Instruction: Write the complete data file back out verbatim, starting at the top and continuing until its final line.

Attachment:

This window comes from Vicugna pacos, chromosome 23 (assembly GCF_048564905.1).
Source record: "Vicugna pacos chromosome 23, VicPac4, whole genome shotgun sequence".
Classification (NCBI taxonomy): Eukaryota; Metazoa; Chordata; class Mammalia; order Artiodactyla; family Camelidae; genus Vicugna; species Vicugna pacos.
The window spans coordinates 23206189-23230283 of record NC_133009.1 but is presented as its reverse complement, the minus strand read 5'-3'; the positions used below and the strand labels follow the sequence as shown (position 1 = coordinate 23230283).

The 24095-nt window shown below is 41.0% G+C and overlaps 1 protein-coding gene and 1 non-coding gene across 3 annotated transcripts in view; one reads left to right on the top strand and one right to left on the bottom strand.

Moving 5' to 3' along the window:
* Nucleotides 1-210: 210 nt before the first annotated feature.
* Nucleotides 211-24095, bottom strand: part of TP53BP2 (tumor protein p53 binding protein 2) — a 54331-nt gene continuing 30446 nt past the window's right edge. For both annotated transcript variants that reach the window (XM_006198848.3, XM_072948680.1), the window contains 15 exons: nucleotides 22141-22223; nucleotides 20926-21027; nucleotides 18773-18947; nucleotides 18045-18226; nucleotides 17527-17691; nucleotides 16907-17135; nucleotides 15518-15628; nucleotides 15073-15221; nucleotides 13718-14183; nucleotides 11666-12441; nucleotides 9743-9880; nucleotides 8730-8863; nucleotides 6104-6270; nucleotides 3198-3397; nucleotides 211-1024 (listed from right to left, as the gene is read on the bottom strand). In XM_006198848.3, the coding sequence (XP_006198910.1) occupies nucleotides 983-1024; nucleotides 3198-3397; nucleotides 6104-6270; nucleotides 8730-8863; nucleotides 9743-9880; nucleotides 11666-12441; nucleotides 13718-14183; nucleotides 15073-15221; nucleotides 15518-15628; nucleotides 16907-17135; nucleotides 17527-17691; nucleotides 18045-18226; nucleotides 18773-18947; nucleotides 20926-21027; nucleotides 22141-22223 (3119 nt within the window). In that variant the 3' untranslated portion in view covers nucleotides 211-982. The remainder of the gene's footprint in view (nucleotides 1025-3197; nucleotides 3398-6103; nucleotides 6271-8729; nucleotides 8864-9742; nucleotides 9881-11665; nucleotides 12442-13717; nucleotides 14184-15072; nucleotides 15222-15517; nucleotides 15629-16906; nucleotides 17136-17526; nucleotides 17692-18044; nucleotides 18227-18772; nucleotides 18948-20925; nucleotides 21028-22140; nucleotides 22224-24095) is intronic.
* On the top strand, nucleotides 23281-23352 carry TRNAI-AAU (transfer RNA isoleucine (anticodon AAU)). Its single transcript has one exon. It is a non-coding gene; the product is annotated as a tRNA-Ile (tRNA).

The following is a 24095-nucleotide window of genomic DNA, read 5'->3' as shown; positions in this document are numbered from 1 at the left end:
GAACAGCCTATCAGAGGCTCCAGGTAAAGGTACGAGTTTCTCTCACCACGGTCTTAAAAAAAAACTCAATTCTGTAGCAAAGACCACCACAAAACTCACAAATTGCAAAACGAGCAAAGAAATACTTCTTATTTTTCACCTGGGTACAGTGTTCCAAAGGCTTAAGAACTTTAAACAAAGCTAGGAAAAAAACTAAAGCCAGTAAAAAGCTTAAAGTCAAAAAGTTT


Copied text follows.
This window comes from Vicugna pacos, chromosome 23 (assembly GCF_048564905.1).
Source record: "Vicugna pacos chromosome 23, VicPac4, whole genome shotgun sequence".
Classification (NCBI taxonomy): Eukaryota; Metazoa; Chordata; class Mammalia; order Artiodactyla; family Camelidae; genus Vicugna; species Vicugna pacos.
The window spans coordinates 23206189-23230283 of record NC_133009.1 but is presented as its reverse complement, the minus strand read 5'-3'; the positions used below and the strand labels follow the sequence as shown (position 1 = coordinate 23230283).

The 24095-nt window shown below is 41.0% G+C and overlaps 1 protein-coding gene and 1 non-coding gene across 3 annotated transcripts in view; one reads left to right on the top strand and one right to left on the bottom strand.

Moving 5' to 3' along the window:
* Nucleotides 1-210: 210 nt before the first annotated feature.
* Nucleotides 211-24095, bottom strand: part of TP53BP2 (tumor protein p53 binding protein 2) — a 54331-nt gene continuing 30446 nt past the window's right edge. For both annotated transcript variants that reach the window (XM_006198848.3, XM_072948680.1), the window contains 15 exons: nucleotides 22141-22223; nucleotides 20926-21027; nucleotides 18773-18947; nucleotides 18045-18226; nucleotides 17527-17691; nucleotides 16907-17135; nucleotides 15518-15628; nucleotides 15073-15221; nucleotides 13718-14183; nucleotides 11666-12441; nucleotides 9743-9880; nucleotides 8730-8863; nucleotides 6104-6270; nucleotides 3198-3397; nucleotides 211-1024 (listed from right to left, as the gene is read on the bottom strand). In XM_006198848.3, the coding sequence (XP_006198910.1) occupies nucleotides 983-1024; nucleotides 3198-3397; nucleotides 6104-6270; nucleotides 8730-8863; nucleotides 9743-9880; nucleotides 11666-12441; nucleotides 13718-14183; nucleotides 15073-15221; nucleotides 15518-15628; nucleotides 16907-17135; nucleotides 17527-17691; nucleotides 18045-18226; nucleotides 18773-18947; nucleotides 20926-21027; nucleotides 22141-22223 (3119 nt within the window). In that variant the 3' untranslated portion in view covers nucleotides 211-982. The remainder of the gene's footprint in view (nucleotides 1025-3197; nucleotides 3398-6103; nucleotides 6271-8729; nucleotides 8864-9742; nucleotides 9881-11665; nucleotides 12442-13717; nucleotides 14184-15072; nucleotides 15222-15517; nucleotides 15629-16906; nucleotides 17136-17526; nucleotides 17692-18044; nucleotides 18227-18772; nucleotides 18948-20925; nucleotides 21028-22140; nucleotides 22224-24095) is intronic.
* On the top strand, nucleotides 23281-23352 carry TRNAI-AAU (transfer RNA isoleucine (anticodon AAU)). Its single transcript has one exon. It is a non-coding gene; the product is annotated as a tRNA-Ile (tRNA).

The following is a 24095-nucleotide window of genomic DNA, read 5'->3' as shown; positions in this document are numbered from 1 at the left end:
GAACAGCCTATCAGAGGCTCCAGGTAAAGGTACGAGTTTCTCTCACCACGGTCTTAAAAAAAAACTCAATTCTGTAGCAAAGACCACCACAAAACTCACAAATTGCAAAACGAGCAAAGAAATACTTCTTATTTTTCACCTGGGTACAGTGTTCCAAAGGCTTAAGAACTTTAAACAAAGCTAGGAAAAAAACTAAAGCCAGTAAAAAGCTTAAAGTCAAAAAGTTT